Both beginning and seasoned farmers will find the enterprise budgets helpful.  If you are a new grower just starting out and have not had a growing season or two to record, you can use the baseline enterprise budgets to get a good idea about how much time and money you will need, what the inputs are, and which crops might be most profitable. While you might not be growing one acre of tomatoes on a ten acre farm, a little bit of division is all you need to adjust the costs to your operation.

If you are a certified organic farmer, you can develop enterprise budgets specific to your operation to consider increasing production of profitable crops or decreasing production of less profitable crops. Comparing your budgets with our baseline budgets will also help to see if your production costs are in line with ours.

If you find your costs are much higher than those in the baseline budget, this might be a good place to develop systems to reduce those costs. You may want to track labor closely for a season to get a sense of what activities are taking the most time and if there are ways you can reduce the time spent doing those activities. For example, if you have been thinking about buying a transplanter, how much labor costs will the investment in a transplanter save in the long run?

If you are a seasoned farmer considering transitioning to certified organic, you can compare the costs and returns for organic production with your current operation. The table below compares the return above total costs from our baseline organic budgets with traditional budgets developed by Clemson University.

Developing your own crop enterprise budgets and comparing yours with the CFSA Organic Crop Budgets or the Clemson Traditional Crop Budgets will provide the information you need to know what crops to grow and how to price them in order to stay in business.



Organic Return Above Total Costs*

Non-Organic Return Above Total Costs**






$2,040.53 (spring)




Greens (Turnip, Mustard, Collards)



Irish Potatoes



Leaf Lettuce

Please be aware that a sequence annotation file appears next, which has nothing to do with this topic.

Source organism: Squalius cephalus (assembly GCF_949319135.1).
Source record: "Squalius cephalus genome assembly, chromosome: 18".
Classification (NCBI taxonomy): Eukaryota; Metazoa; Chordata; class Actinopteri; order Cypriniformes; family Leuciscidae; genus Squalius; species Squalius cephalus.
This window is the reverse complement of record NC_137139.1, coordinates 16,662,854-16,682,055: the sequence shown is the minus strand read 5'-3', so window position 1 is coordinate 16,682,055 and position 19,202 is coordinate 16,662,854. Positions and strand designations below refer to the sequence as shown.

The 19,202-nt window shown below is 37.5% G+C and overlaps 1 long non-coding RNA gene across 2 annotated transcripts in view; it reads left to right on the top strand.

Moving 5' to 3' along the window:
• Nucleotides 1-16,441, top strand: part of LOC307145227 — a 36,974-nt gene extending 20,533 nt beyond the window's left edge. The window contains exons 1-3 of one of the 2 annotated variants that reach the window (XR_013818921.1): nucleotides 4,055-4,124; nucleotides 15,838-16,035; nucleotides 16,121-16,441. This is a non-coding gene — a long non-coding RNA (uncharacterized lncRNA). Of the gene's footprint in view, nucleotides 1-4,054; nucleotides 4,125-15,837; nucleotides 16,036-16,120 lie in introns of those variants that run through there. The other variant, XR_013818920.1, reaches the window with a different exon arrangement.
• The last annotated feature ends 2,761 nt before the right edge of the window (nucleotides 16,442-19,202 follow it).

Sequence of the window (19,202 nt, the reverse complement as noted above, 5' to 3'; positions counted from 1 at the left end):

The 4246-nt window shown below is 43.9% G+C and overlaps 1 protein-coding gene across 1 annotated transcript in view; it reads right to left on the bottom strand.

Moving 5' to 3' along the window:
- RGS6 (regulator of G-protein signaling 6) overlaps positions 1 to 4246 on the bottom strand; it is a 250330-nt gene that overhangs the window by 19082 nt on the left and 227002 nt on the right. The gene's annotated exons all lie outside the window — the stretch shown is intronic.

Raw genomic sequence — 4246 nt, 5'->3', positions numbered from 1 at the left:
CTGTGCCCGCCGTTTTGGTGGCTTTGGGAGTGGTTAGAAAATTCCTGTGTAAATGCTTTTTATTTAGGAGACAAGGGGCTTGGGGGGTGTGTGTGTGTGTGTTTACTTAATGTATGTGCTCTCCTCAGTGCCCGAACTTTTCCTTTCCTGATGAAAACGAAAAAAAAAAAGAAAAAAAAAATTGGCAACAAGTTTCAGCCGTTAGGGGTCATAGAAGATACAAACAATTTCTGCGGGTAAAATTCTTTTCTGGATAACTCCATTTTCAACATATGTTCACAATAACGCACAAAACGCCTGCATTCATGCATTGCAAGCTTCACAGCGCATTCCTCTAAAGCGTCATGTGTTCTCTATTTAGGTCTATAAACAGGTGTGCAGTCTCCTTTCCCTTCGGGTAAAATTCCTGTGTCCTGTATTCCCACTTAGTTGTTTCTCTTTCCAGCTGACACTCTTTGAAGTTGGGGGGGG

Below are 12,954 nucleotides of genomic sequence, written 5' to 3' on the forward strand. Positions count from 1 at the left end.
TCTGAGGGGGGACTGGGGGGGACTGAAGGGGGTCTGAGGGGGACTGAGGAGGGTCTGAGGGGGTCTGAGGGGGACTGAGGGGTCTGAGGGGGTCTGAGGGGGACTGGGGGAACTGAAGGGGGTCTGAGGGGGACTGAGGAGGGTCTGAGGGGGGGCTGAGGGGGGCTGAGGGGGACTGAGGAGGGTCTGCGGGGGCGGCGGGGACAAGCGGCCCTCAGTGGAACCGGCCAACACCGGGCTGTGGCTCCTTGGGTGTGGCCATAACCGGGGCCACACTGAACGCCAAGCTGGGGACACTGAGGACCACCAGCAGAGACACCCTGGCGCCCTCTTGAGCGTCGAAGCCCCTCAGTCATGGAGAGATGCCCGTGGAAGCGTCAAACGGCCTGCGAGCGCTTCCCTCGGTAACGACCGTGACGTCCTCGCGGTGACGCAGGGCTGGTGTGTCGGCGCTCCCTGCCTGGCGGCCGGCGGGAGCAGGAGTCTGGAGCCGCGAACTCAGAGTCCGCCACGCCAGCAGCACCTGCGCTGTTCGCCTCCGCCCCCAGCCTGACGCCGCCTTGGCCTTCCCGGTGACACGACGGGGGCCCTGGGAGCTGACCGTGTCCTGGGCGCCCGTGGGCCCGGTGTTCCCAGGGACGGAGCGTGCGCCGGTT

Summer Squash



Sweet Potatoes









Comparison of return above total costs (variable costs + fixed costs – return) for organic versus non-organic fruit and vegetable crops. *Organic costs based on CFSA’s Organic      Enterprise Budgets. **Non-organic costs based on Clemson Cooperative Extension’s Traditional Vegetable Budgets.




20th Anniversary of the Piedmont Farm Tour

PFT-2015-SlideApril 25-26 from 2-6 PM


Join CFSA in celebrating the 20th Anniversary of the Piedmont Farm Tour, the oldest and largest farm tour of its kind. The tour will take place Saturday and Sunday, April 25th and 26th from 2-6 pm both days. Don’t miss your chance to visit 40 local farms!


CFSA members save $10 in by registering in advance – Prices are 25$ in advance for CFSA members ($30 for nonmembers), and 35$ for day-of tickets.


Visit our website for details on volunteering, and to find the full list of participating farms on our Google map: https://www.carolinafarmstewards.org/pft/


Need some inspiration to plan your farm tour adventure?  Check out some very cool farm tour adventure trails on the blog!



Piedmont Farm Tour Spring Dinner at Piedmont Restaurant 

Durham, NC Thursday, April 16th, 6:30pm

Farmers Jamie DeMent and Richard Holcomb – owners of Piedmont, Coon Rock Farm, Bella Bean Organics & Heirloom Provisions – invite guests to Piedmont Restaurant April 16th for a spring dinner with farm friends. CFSA’s leaders, local growers, producers and brewers will join guests at the table for dinner, with cocktails beginning at 6:30pm.


Piedmont’s $45 4-course menu benefiting CFSA will feature a variety of delicious local products from many of the CFSA’s members and supporters. The menu will include heritage breed, pastured pork and greens from Coon Rock Farm, early spring vegetables from Four Leaf Farms and Root Down Farm, foraged mushrooms from Woodfruit and Chapel Hill Creamery’s award-winning cheeses. La Farm Bakery will contribute breads made from NC grain, and Eastern Carolina Organics will also donate to the dinner. A North Carolina beer-pairing for each course will also be available, featuring several breweries, including Fullsteam Brewery and others to be announced.


Cost: $45 dinner, or $65 with additional beer pairing.

Date: Thursday, April 16th, 6:30pm

To make reservations, call Piedmont Restaurant at 919.683.1213.


The 2015 Upstate Farm TourSCFARM logo

June 6-7 from 1-6 PM!

Meet Your Local Farmers! Farm Fresh Fun for the Whole Family!

Tour local, sustainable farms and discover the delicious meat, dairy, fruits and veggies produced right here in the Upstate!


CLICK HERE to Buy Your Ticket Now!



DOWNLOAD – Interactive Google Map

  • Plan your tour and Get driving directions!








Connect with CFSA

Join us on Facebook (http://www.facebook.com/carolinafarmstewards) and Twitter (http://twitter.com/carolinafarm) or contribute to our blog (https://www.carolinafarmstewards.org/blog)!

To join the Carolina Farm Stewardship Association, visit: https://www.carolinafarmstewards.org/join/

Renew your membership to CFSA